We’re applying for our building permit this week. We finally have the plans updated and the documents ready. We have to submit them to the local town first for a general approval, to make sure we’re following any local ordinances, then its off to the county inspector for review and approval. With luck we could have our permit by the end of next week. I’ve included the final plan set that we’re submitting for the permit. Enjoy.
Archive for the 'Design' Category
Much has happened in the last few weeks. The roughed in driveway was completed last week. We seeded and mulched all the exposed areas. The surveyors finished the property adjustment survey last week. The brush was moved into one big pile. The excavator made a cut behind the house site to level off the house site and provide drainage from the area above the house. He used some of the cut to fill in front of the house site. We also marked and cleared the location for the well.
After being stalled by spring rains, yesterday (Tuesday) we finally got word that it was a good day to dig! So they dug the hole for the foundation. They were curious to see if there was any ledge where the foundation would go. None. I told them it was a good spot. (After they cleared the site, we moved the house over about 20 feet, hoping to steer clear of a chunk of ledge. It appears that was a good decision.)
We also hired an engineer last week. I had just enough non-standard details that it was making my contractor and inspector nervous. I thought it would be money well spent. He is based in Massachusetts but is licensed in several states including New York. He will size all the structural members and do a code check on the drawings. I found him through my energy consultants.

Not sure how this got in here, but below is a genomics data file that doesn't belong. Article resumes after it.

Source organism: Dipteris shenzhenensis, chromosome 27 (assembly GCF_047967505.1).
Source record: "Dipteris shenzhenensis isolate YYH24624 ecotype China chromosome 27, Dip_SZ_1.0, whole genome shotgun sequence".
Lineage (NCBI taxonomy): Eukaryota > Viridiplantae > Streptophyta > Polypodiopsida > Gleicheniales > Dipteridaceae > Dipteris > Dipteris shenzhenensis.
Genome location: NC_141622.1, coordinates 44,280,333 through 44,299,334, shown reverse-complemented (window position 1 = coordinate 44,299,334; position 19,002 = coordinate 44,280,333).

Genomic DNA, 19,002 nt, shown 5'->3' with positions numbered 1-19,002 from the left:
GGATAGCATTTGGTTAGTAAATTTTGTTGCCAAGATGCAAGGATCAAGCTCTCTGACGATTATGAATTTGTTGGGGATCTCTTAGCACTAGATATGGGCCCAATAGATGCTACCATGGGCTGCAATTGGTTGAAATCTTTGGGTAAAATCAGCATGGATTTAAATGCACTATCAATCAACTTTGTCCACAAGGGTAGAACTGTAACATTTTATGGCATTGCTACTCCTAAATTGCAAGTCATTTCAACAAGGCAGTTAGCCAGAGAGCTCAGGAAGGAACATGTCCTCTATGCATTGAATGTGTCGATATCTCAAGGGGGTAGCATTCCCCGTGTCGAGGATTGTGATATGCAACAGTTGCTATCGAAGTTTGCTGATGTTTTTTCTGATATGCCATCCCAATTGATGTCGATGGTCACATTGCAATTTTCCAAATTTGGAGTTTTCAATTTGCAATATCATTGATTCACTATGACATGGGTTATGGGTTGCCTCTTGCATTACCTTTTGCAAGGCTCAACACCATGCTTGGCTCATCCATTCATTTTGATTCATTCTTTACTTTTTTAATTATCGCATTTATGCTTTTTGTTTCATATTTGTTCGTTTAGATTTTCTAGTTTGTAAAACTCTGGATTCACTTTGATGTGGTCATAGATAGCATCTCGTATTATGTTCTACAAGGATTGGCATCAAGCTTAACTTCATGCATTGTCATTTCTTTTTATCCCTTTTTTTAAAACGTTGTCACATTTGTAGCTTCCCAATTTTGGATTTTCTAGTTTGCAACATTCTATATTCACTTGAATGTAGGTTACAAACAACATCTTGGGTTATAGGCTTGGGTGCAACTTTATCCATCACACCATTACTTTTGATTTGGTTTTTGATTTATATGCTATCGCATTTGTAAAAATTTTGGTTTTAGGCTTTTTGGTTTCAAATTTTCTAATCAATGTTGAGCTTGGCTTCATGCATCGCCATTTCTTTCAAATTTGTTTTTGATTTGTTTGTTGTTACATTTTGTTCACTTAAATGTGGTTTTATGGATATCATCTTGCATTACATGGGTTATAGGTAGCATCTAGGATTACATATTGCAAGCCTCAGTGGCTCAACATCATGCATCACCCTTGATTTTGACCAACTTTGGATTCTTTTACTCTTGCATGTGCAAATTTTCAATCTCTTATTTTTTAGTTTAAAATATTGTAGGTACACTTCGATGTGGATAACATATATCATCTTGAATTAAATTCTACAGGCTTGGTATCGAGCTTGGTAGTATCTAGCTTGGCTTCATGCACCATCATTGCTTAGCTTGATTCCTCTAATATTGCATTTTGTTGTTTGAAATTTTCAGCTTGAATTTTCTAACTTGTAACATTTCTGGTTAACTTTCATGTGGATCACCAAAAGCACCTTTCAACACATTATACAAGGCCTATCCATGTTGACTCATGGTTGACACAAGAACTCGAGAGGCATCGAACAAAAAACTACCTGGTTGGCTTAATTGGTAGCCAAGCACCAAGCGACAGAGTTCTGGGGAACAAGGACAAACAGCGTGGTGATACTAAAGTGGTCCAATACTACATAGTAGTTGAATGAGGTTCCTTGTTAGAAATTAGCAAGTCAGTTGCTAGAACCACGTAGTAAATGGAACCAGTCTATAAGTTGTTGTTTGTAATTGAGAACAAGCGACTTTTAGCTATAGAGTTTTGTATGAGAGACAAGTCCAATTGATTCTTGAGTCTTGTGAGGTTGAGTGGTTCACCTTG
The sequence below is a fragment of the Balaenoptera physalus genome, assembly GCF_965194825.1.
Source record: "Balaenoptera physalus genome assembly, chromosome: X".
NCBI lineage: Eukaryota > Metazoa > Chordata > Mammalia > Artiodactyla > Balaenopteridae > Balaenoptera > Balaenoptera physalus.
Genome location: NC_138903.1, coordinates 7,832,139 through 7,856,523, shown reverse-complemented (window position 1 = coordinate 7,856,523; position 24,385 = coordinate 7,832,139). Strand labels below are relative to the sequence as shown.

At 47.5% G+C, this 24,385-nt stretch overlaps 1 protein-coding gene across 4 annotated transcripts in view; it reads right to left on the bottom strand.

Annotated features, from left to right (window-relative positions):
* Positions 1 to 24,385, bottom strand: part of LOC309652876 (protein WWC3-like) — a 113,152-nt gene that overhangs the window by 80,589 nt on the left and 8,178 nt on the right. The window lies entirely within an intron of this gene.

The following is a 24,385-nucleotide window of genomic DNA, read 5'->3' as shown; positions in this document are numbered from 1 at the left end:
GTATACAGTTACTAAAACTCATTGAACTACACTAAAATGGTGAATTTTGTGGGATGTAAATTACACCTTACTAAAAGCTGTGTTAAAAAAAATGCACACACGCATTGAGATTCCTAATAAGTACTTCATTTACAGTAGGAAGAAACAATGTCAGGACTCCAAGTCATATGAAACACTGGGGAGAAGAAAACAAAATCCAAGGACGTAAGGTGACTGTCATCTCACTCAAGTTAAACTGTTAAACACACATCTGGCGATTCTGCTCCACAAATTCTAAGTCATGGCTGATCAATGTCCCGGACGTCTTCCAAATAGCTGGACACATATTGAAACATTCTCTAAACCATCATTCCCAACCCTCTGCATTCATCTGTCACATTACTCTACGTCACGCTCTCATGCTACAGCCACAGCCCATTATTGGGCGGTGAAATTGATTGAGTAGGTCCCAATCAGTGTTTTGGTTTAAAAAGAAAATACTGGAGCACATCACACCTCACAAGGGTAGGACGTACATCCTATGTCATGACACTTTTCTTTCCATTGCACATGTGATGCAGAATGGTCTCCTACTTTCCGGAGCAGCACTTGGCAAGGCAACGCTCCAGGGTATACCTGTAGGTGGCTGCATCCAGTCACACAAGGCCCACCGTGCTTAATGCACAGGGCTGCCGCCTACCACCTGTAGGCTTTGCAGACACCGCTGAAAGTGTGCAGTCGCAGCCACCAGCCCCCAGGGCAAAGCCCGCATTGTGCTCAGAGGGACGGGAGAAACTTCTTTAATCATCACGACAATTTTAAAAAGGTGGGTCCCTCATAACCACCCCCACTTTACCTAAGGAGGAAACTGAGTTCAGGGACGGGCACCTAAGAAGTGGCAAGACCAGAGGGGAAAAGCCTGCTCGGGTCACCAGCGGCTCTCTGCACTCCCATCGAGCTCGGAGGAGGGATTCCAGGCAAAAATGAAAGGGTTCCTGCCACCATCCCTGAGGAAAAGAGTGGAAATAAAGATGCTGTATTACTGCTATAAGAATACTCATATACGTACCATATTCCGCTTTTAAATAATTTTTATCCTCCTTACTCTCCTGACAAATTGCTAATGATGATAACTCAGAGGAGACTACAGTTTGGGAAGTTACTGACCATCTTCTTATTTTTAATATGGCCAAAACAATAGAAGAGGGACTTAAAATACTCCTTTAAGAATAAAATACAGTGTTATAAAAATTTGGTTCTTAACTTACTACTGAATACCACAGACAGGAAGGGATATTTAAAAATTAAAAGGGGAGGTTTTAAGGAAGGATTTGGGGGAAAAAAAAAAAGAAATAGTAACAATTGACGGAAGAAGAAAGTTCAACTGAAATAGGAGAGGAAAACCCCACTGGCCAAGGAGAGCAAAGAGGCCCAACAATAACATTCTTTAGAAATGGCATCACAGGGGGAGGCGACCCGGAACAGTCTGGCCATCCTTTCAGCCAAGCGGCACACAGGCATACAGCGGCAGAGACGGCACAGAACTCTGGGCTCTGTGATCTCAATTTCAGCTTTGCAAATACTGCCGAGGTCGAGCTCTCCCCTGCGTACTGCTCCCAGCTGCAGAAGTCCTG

And speaking of energy consultants, Warren and I took a trip to Newton about 4 weeks ago to go over the preliminary calculations and discuss how to improve the details. They estimated that the house would require 11,900 BTU/sq. ft/year for heating. If you multiply that by the heated area (roughly 1200 sf), you get approximately 14.3M BTU/year. I estimated approximately 13.9M BTU/year using my rough calculations. Not bad!
With the improvements we’ve since made, including insulating the basement to R40 values, adding sun shades for the first floor, Canadian windows, etc, I’m hoping to get well below the 13M BTU/year estimate. As soon as the plans are complete and ready to be submitted for the building permit, I’ll be able to get the final energy calculations for the house. I’m very confident that we will be able to hit net zero with our budget. More on this as the numbers get finalized.
We should be ready to submit the house plans for a building permit within a week or two.
Lots of updates this week. We have updated house plans. We received window estimates. We hired energy consultants and a land surveyor. We have estimates for the driveway and getting electric service to the site. It has been a very busy two weeks.
First the house plans. No big changes. Most of the work these days is in the framing details, but it’s coming along nicely. See for yourself.
We hired an energy consulting company called DEAP Energy Group out of Newton, Massachusetts. I found them through a project featured on ‘Renovation Nation’ on the Planet Green Channel. Nice guys and very knowledgeable thus far. They specialize in PassiveHouse and Net Zero housing. They are using the PPHP software to model the energy use and gains of the house throughout the year. Energy use includes space heating, ventilation, water heating, appliances and lighting. Energy gains include solar gain through the windows. Although we’re not aiming for PassiveHouse or Net Zero certification, we are shooting for a ‘Near Zero’ home–as close as we can get to net zero while staying within our budget. I’ll keep you posted on their findings and recommendations.